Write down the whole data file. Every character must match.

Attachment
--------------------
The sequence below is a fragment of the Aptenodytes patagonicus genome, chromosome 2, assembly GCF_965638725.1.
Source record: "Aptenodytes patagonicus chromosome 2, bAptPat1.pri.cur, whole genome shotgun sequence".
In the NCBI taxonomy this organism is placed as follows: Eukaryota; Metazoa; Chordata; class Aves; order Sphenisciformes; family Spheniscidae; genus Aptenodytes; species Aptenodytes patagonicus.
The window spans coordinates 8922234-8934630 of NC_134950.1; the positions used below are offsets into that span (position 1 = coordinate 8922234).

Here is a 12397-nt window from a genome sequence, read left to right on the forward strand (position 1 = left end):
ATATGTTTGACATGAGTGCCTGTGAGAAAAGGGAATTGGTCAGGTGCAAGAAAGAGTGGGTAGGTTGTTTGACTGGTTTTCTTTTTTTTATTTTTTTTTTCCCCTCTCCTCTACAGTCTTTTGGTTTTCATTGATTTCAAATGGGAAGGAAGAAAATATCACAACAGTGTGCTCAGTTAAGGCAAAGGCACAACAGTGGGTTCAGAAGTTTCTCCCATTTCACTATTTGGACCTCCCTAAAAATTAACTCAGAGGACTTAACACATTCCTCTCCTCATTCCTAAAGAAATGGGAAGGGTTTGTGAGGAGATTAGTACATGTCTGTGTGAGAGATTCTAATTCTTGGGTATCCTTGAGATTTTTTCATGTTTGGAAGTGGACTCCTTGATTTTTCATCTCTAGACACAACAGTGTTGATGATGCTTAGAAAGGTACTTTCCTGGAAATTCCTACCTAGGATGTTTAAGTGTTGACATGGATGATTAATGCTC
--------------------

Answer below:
The sequence below is a fragment of the Aptenodytes patagonicus genome, chromosome 2, assembly GCF_965638725.1.
Source record: "Aptenodytes patagonicus chromosome 2, bAptPat1.pri.cur, whole genome shotgun sequence".
In the NCBI taxonomy this organism is placed as follows: Eukaryota; Metazoa; Chordata; class Aves; order Sphenisciformes; family Spheniscidae; genus Aptenodytes; species Aptenodytes patagonicus.
The window spans coordinates 8922234-8934630 of NC_134950.1; the positions used below are offsets into that span (position 1 = coordinate 8922234).

Here is a 12397-nt window from a genome sequence, read left to right on the forward strand (position 1 = left end):
ATATGTTTGACATGAGTGCCTGTGAGAAAAGGGAATTGGTCAGGTGCAAGAAAGAGTGGGTAGGTTGTTTGACTGGTTTTCTTTTTTTTATTTTTTTTTTCCCCTCTCCTCTACAGTCTTTTGGTTTTCATTGATTTCAAATGGGAAGGAAGAAAATATCACAACAGTGTGCTCAGTTAAGGCAAAGGCACAACAGTGGGTTCAGAAGTTTCTCCCATTTCACTATTTGGACCTCCCTAAAAATTAACTCAGAGGACTTAACACATTCCTCTCCTCATTCCTAAAGAAATGGGAAGGGTTTGTGAGGAGATTAGTACATGTCTGTGTGAGAGATTCTAATTCTTGGGTATCCTTGAGATTTTTTCATGTTTGGAAGTGGACTCCTTGATTTTTCATCTCTAGACACAACAGTGTTGATGATGCTTAGAAAGGTACTTTCCTGGAAATTCCTACCTAGGATGTTTAAGTGTTGACATGGATGATTAATGCTC